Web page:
October 10, 2010

Dear Catalog CEOs: Marketing Profit and Loss Statement

Dear Catalog CEOs:

I am assuming that you already ask your Marketing VP to produce for you a Profit and Loss Statement, measuring the effectiveness of all marketing activities.

You do ask for this, right?

Here's what the Marketing Profit and Loss Statement looks like:

Marketing Profit and Loss Statement



Net Sales Expense Profit Profit %
Catalog Marketing $40,000,000 $12,000,000 $2,800,000 7.0%
E-Mail Marketing $15,000,000 $500,000 $5,050,000 33.7%
Search Marketing $10,000,000 $3,000,000 $700,000 7.0%
Affiliate Marketing $2,000,000 $160,000 $580,000 29.0%
Social Media $150,000 $10,000 $45,500 30.3%
Mobile Marketing $150,000 $100,000 ($44,500) -29.7%
Other Online Marketing $1,000,000 $450,000 ($80,000) -8.0%
Organic Demand $31,700,000 $0 $11,729,000 37.0%
Totals $100,000,000 $16,220,000 $20,780,000 20.8%
Fixed Costs
$10,000,000

Earnings Before Taxes

$10,780,000 10.8%

This is a healthy, 10% pre-tax profit business. But take a look at where profit comes from. Of the $20,780,000 variable operating profit generated by this business (before subtracting fixed costs), different marketing channels deliver different levels of profit, rank-ordered from best to worst.
  • Organic Demand = $11,729,000.
  • E-Mail = $5,050,000.
  • Catalog Marketing = $2,800,000.
  • Search Marketing = $700,000.
  • Affiliate Marketing = $580,000.
  • Social Media = $45,000.
  • Mobile = ($44,500).
  • All Other Online Marketing = ($80,000).
Good golly, Miss Molly!

Those of us who measure the "organic percentage" (you know your organic percentage, right? RIGHT?!) can easily calculate the amount of sales generated without the aid of marketing. In this case, only 32% of total company demand is organic, but it accounts for more than half of company profitability!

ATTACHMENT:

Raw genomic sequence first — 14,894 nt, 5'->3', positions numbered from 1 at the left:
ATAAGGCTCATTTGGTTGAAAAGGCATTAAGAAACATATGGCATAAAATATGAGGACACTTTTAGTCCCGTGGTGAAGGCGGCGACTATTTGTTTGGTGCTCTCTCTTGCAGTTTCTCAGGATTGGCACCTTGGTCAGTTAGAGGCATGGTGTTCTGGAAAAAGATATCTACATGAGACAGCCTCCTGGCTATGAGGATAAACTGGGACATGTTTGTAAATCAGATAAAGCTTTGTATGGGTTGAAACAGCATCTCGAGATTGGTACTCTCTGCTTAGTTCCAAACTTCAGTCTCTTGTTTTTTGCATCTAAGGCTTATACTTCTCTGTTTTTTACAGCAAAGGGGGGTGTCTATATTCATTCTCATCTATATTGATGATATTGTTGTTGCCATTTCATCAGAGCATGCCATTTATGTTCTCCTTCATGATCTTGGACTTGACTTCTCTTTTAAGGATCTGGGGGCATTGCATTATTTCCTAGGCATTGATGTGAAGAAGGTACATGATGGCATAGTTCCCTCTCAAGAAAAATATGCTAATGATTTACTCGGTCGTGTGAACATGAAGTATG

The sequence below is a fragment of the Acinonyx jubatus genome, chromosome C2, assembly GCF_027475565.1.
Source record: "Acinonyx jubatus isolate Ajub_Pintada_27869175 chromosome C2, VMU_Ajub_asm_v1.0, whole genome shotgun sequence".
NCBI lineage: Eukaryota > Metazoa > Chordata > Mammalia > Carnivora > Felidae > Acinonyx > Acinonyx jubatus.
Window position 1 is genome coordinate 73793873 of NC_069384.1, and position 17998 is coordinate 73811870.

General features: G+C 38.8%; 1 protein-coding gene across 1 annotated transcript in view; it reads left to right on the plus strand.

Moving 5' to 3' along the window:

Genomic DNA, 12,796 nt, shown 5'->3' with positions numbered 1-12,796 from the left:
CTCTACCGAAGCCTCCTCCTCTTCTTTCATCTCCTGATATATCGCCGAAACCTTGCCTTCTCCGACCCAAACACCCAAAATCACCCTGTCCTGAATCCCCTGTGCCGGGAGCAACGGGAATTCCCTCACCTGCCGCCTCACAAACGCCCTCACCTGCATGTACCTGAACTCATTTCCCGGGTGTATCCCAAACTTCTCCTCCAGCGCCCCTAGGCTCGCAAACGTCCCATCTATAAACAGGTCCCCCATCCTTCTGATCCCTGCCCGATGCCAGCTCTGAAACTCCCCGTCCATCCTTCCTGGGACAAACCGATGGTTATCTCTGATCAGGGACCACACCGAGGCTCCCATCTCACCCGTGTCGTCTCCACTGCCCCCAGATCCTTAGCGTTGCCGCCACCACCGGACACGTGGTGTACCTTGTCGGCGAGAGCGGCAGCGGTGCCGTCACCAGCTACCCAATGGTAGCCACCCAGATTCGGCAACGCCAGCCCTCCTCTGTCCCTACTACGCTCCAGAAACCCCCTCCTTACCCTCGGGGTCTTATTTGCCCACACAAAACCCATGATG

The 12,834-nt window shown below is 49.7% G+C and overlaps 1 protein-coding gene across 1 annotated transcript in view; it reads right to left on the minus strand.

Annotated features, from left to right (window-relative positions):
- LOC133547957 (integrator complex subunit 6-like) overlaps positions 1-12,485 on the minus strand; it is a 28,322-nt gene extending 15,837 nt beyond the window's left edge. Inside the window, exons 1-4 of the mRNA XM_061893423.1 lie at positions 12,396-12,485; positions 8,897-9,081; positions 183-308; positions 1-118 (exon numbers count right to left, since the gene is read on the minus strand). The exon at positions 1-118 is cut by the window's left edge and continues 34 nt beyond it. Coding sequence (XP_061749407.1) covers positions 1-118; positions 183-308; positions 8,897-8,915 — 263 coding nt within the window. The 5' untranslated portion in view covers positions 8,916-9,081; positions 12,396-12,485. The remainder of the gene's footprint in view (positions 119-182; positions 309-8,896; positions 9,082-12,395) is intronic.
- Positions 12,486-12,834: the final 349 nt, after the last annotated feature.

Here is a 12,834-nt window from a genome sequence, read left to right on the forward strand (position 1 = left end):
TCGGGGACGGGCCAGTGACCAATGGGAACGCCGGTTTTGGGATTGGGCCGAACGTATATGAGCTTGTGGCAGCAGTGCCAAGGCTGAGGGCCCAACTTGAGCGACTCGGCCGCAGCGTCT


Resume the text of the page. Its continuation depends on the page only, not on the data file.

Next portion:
And take a look at e-mail marketing. So few marketers ever parse the profit and loss statement by marketing channel. If you do this, be prepared to realize that e-mail marketing delivers a disproportionate amount of profit.

Now go think about the number of human beings you have working on catalogs, and the number of human beings working on e-mail marketing. Tally up the counts, and be prepared to be shocked!

This is a typical catalog profit and loss statement, by marketing channel. This is not unusual. Notice that the catalog only contributes $2.8 million of the $20.8 million in variable operating profit generated by this business.

Run the numbers, my friends. Be prepared to be shocked.

And if you don't have the right information to do this, hire me to calculate your organic percentage!

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